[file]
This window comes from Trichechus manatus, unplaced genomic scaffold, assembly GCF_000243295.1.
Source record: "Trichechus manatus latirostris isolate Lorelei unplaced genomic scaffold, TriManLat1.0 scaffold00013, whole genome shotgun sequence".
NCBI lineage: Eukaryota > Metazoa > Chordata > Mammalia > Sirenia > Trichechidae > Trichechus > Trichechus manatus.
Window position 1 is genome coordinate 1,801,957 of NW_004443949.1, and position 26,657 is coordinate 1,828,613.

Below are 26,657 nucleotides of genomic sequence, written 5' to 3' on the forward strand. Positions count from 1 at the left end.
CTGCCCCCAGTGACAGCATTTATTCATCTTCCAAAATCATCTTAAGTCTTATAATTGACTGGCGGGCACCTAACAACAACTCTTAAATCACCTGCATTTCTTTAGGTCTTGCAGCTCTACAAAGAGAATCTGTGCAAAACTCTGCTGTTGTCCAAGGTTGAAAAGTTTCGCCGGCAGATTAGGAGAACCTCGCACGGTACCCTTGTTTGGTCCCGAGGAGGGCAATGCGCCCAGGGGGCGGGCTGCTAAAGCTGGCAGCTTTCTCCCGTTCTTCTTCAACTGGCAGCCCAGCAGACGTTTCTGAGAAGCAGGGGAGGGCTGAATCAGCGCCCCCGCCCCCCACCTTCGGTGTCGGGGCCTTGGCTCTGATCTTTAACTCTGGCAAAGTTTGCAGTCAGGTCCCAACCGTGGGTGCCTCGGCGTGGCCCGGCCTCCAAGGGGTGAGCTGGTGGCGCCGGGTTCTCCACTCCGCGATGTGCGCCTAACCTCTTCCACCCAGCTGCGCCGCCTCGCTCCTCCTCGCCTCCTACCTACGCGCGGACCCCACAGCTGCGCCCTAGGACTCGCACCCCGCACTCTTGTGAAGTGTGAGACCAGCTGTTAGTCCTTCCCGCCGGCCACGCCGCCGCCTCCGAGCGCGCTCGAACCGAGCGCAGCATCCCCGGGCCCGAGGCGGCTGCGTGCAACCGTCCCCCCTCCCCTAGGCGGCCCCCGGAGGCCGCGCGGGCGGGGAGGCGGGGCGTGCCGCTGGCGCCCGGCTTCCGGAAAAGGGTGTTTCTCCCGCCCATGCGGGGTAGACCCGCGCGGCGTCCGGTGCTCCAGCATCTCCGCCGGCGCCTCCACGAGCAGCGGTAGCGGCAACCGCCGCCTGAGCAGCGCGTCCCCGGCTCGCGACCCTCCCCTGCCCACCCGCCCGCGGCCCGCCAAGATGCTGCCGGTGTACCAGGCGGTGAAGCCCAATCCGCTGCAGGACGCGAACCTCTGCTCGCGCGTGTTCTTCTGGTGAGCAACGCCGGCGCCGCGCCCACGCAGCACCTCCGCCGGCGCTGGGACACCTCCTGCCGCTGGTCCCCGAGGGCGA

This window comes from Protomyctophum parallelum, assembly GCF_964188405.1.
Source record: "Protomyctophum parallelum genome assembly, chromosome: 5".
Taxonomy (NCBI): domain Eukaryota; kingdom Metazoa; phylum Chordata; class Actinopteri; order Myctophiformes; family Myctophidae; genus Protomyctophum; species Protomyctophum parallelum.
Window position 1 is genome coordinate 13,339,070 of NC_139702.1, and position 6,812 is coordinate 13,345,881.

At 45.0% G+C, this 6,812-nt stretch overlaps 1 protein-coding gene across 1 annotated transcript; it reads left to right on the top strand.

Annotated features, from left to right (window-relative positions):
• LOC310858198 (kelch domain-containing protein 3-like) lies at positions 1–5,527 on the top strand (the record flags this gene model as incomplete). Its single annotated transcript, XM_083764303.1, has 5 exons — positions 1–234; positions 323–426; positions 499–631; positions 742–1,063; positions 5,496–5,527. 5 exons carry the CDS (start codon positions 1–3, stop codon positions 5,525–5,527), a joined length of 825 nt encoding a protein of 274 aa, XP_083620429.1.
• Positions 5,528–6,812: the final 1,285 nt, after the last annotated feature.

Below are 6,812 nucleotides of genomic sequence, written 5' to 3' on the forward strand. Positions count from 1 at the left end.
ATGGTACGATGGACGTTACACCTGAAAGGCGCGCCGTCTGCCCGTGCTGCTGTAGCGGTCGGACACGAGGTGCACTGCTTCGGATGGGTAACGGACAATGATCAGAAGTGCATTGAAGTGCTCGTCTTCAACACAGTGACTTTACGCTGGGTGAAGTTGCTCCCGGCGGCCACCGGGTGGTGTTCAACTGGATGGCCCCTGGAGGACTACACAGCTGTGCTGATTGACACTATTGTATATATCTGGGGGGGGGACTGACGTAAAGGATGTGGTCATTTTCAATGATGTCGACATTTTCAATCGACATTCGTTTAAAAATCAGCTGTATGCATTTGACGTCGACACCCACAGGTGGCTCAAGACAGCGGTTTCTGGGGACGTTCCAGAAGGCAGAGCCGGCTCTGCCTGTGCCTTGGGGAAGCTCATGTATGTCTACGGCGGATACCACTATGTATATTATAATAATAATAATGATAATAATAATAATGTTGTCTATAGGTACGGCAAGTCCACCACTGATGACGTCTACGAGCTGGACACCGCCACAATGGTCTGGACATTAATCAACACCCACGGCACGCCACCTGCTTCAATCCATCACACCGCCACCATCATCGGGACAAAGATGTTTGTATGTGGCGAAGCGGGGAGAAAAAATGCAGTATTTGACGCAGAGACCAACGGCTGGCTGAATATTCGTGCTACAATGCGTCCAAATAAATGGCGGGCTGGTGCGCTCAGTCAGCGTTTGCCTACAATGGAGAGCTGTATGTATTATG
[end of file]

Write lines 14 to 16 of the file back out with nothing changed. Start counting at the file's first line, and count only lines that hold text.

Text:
• Positions 5,528–6,812: the final 1,285 nt, after the last annotated feature.

Below are 6,812 nucleotides of genomic sequence, written 5' to 3' on the forward strand. Positions count from 1 at the left end.
ATGGTACGATGGACGTTACACCTGAAAGGCGCGCCGTCTGCCCGTGCTGCTGTAGCGGTCGGACACGAGGTGCACTGCTTCGGATGGGTAACGGACAATGATCAGAAGTGCATTGAAGTGCTCGTCTTCAACACAGTGACTTTACGCTGGGTGAAGTTGCTCCCGGCGGCCACCGGGTGGTGTTCAACTGGATGGCCCCTGGAGGACTACACAGCTGTGCTGATTGACACTATTGTATATATCTGGGGGGGGGACTGACGTAAAGGATGTGGTCATTTTCAATGATGTCGACATTTTCAATCGACATTCGTTTAAAAATCAGCTGTATGCATTTGACGTCGACACCCACAGGTGGCTCAAGACAGCGGTTTCTGGGGACGTTCCAGAAGGCAGAGCCGGCTCTGCCTGTGCCTTGGGGAAGCTCATGTATGTCTACGGCGGATACCACTATGTATATTATAATAATAATAATGATAATAATAATAATGTTGTCTATAGGTACGGCAAGTCCACCACTGATGACGTCTACGAGCTGGACACCGCCACAATGGTCTGGACATTAATCAACACCCACGGCACGCCACCTGCTTCAATCCATCACACCGCCACCATCATCGGGACAAAGATGTTTGTATGTGGCGAAGCGGGGAGAAAAAATGCAGTATTTGACGCAGAGACCAACGGCTGGCTGAATATTCGTGCTACAATGCGTCCAAATAAATGGCGGGCTGGTGCGCTCAGTCAGCGTTTGCCTACAATGGAGAGCTGTATGTATTATG